I recently met with Dan Cauchy at Automotive Grade Linux. He spoke to how all the car companies were flocking to participate in his Linux-based open-source platform. Well that’s the way it should be if only as a hedge. It seems that the Japanese car companies are actually excited and engaged, a couple of the European companies are engaged, and virtually none of the U.S. companies are engaged.
Whether the car companies like it or not their industry is becoming a tech industry. Virtually all powerful tech companies are in a race to see who can provide the best solutions for autonomous driving, in-car entertainment, and even propulsion. Tesla is the car poster child for success and their big wake-up call to the market was getting hundreds of thousands of preorders for a car that isn’t due until sometime next year.
Much like it was when we moved from horses and buggies to cars there was a massive purge of firms that just didn’t want to change fast enough. In addition, at least initially, there was then a large influx of new companies that were better located, staffed and trained to build cars. It isn’t that the big car companies don’t see it coming, they supposedly do, but, with the exception of Japan, they seem to be thinking they have plenty of time. They don’t.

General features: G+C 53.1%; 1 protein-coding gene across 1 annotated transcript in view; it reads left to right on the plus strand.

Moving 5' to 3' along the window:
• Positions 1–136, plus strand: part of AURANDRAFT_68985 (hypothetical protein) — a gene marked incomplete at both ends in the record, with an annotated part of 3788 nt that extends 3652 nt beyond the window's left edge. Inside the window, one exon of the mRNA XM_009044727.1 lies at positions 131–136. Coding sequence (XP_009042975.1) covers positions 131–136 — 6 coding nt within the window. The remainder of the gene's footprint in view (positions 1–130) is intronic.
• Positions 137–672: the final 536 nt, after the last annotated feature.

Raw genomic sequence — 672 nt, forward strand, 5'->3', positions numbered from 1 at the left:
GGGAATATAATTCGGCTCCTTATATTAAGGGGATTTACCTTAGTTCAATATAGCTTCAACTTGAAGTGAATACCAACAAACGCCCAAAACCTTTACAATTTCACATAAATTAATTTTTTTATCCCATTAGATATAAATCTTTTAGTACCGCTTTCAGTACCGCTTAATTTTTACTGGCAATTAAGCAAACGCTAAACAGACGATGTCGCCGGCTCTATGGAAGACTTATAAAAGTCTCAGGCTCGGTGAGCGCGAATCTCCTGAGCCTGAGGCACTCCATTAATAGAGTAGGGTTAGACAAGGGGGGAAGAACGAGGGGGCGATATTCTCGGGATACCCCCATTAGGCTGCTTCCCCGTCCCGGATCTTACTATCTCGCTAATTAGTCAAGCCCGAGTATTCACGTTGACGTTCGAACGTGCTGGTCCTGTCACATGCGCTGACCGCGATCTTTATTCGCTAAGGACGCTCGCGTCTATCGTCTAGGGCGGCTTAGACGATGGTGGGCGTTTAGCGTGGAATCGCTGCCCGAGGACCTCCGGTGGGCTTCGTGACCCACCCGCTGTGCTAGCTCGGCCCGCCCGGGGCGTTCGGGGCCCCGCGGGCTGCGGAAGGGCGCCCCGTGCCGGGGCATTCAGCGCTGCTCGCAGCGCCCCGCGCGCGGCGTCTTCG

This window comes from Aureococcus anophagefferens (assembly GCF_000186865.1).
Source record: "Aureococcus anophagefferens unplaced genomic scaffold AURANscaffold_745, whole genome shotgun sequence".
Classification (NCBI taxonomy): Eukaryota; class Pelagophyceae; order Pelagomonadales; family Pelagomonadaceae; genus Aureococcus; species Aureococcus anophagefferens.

Let talk about why there are likely to be far fewer car companies and why the U.S. may be entirely out of the car business if things don’t change more quickly.
Car companies in the U.S. aren’t agile
With the exception of Tesla, U.S. car companies are historically not agile. The biggest wake-up call likely should have been in the 1970s when, faced with the influx of ever more successful Japanese cars, GM brought out the Vega and Ford offered the Pinto, both of which were crap. This showcased that the U.S. car companies couldn’t respond quickly to change.
They were reminded again of this when gas prices got out of hand last decade and the firms ended up having to sell off or shut down many of their brands to survive. Chrysler had to sell itself first to Mercedes and then the Fiat. Going from U.S., to German, to Italian ownership had to be incredibly painful given the cultural differences.
Then Tesla hit and even though GM actually had the first viable electric car platform, which was for its time very popular, it missed the boat. It seemed the primary defense was largely not to compete on product, but to block Tesla stores politically, typically not a great long-term strategy because political power tends to shift. And Musk and Trump suddenly seem to be getting on famously.
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